Children’s screen time
Children’s screen time
From Growing Up in Australia: The Longitudinal Study of Australian Children, 2015 Report
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A majority of Australian children are spending more than the recommended two-hour daily limit for screen time (watching television, on computers and playing electronic games).
At 4–5 years old, children average more than two hours screen time per week-day. By 12–13 years old, this increases to more than three hours average per week-day and almost four hours per weekend day. This means that up to 30% of a child’s waking time is spent in front of a screen.
The study found that children who engage in physical activities that they enjoy, will tend to also spend less time in front of screens.
Screen time by the numbers
- TV is children’s main form of screen time, accounting for about 60% of total screen time.
- By 13 years of age, the daily average was 150 minutes watching TV compared to 60 minutes on a computer and 45 minutes gaming.
- TV viewing is higher on weekends than on weekdays.
- Children who watch TV for more than two hours a day are more likely to have:
- parents with low levels of education;
- a TV in their bedroom; and
- no household rules limiting TV viewing.
- The more TVs there are in a house, the more likely a child is to watch excessive TV.
- Around 60% of 4–5 year olds reported having more than two household TVs.
- Around 20% of 6–7 year olds have a TV in their bedroom; at 12–13 years old this climbs to 45%.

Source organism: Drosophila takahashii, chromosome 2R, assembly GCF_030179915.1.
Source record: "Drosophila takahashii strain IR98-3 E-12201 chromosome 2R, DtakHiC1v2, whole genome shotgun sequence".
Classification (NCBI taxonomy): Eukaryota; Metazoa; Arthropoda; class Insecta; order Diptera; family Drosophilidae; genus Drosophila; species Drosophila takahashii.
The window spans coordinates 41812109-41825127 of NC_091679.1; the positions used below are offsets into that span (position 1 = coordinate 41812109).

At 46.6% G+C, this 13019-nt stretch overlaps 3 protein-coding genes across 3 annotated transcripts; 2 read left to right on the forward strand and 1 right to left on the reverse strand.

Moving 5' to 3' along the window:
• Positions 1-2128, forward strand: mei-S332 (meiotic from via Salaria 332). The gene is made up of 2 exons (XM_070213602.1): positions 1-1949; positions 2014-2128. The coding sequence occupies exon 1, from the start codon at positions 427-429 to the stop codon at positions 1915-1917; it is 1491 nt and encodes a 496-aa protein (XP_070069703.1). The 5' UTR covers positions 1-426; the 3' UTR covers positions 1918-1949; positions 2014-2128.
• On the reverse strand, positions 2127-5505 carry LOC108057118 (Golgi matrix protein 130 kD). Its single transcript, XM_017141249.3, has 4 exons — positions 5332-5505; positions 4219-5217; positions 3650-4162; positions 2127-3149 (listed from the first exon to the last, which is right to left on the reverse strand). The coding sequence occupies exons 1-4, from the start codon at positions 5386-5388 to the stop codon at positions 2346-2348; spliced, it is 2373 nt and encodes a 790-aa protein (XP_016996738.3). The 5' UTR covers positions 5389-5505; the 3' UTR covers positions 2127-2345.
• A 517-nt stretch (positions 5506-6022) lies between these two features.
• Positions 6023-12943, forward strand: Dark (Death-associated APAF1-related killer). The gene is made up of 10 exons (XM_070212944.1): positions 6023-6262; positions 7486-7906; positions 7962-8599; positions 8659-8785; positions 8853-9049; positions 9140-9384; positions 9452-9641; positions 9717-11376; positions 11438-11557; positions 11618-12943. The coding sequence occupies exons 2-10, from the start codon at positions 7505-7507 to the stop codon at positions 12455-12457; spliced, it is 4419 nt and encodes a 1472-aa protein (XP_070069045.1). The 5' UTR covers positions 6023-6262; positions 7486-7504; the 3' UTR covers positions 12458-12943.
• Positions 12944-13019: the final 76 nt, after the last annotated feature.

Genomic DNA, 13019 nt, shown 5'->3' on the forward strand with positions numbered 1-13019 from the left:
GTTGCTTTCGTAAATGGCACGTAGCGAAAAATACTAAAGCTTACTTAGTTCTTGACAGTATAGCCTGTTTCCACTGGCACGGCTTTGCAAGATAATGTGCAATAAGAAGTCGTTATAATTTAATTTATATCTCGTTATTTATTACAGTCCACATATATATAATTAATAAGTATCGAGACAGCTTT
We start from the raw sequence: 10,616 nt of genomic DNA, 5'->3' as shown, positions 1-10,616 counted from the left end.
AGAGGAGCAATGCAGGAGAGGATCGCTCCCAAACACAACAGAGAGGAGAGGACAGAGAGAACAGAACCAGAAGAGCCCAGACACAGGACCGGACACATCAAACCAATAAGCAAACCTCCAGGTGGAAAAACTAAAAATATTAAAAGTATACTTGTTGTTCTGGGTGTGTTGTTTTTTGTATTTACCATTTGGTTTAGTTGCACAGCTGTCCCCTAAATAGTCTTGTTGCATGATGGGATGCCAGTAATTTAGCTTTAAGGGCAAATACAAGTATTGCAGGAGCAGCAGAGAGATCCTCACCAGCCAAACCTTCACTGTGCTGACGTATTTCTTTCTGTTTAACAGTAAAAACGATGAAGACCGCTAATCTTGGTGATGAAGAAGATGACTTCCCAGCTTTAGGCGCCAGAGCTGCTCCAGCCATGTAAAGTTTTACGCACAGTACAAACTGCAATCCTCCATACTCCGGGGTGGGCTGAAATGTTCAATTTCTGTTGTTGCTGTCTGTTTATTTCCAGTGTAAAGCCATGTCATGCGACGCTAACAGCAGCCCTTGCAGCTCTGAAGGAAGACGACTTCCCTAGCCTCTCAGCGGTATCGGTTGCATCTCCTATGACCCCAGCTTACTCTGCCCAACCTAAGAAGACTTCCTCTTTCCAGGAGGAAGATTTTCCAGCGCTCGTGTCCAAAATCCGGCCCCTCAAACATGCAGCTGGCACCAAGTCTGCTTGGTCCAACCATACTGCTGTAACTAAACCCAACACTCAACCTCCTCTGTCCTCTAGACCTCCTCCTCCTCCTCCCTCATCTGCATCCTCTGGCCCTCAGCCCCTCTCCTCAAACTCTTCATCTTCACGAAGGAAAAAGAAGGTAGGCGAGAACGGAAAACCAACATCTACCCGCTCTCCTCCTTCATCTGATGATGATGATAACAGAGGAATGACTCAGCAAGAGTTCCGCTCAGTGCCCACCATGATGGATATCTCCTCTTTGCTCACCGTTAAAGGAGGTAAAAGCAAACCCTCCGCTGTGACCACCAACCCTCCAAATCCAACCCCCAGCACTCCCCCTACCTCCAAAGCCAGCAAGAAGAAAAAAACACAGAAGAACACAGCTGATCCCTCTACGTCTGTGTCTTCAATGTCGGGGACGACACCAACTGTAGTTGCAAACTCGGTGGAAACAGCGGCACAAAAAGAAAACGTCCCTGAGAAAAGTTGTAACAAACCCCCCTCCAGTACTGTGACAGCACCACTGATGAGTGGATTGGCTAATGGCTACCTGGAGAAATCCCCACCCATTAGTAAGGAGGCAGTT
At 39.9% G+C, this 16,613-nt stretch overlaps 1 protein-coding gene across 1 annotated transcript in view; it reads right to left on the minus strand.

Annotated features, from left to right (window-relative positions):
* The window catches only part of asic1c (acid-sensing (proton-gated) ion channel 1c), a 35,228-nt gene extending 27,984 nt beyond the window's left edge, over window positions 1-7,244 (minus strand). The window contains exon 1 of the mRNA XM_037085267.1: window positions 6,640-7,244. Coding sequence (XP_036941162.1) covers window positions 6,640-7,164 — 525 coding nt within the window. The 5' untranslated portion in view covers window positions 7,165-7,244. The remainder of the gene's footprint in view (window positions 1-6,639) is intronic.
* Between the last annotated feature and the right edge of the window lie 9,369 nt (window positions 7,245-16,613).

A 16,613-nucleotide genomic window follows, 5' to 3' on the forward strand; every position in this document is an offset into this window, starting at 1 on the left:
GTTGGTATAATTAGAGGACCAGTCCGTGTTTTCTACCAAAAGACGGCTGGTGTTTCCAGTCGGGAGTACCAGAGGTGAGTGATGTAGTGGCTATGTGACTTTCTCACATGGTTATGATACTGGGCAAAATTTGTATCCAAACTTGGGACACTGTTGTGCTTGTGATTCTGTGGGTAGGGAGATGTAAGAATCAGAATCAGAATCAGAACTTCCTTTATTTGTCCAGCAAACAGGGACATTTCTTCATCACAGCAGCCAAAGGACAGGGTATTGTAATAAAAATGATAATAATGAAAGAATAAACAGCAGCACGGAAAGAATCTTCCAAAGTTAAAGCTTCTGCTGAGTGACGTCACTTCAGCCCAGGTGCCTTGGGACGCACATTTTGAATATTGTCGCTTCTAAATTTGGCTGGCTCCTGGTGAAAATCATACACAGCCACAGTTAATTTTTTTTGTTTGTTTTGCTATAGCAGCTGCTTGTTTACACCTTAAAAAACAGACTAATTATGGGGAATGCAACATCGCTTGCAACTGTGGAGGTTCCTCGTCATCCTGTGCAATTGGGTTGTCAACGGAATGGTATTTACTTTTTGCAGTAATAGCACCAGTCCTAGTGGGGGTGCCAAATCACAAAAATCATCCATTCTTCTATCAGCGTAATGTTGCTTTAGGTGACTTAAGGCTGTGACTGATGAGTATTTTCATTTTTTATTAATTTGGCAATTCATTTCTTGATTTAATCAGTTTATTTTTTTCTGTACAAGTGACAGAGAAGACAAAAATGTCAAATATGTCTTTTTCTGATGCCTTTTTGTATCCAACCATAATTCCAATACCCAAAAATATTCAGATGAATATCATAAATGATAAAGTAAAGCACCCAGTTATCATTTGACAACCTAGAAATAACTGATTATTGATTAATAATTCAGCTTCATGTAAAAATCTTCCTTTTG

Electronic games and computers
- As children get older, their computer and electronic game time increases. The percentage of children spending at least one hour per weekday on a computer or gaming increases from 25% at 6 years of age to 53% by 11 years. This may be due to increased availability of devices, but perhaps also to increased computer-based homework.
- Children spend more time on computers and games on the weekend. Boys play more games than girls, with 85% of 12–13 year boys gaming for at least an hour per weekend day, compared to 58% of girls.
Grandparents provide childcare and important housing and financial support to their families, particularly during their grandchildren’s early years
69% of Australian primary school children attend government schools, 19% attend Catholic primary schools and 12% attend independent primary schools
This is the sixth volume in the LSAC Annual Statistical Report series, which uses data from the last five waves of the study.
This backgrounder provides a brief snapshot regarding the purpose, key findings and progress of the Longitudinal Study of Australia’s Children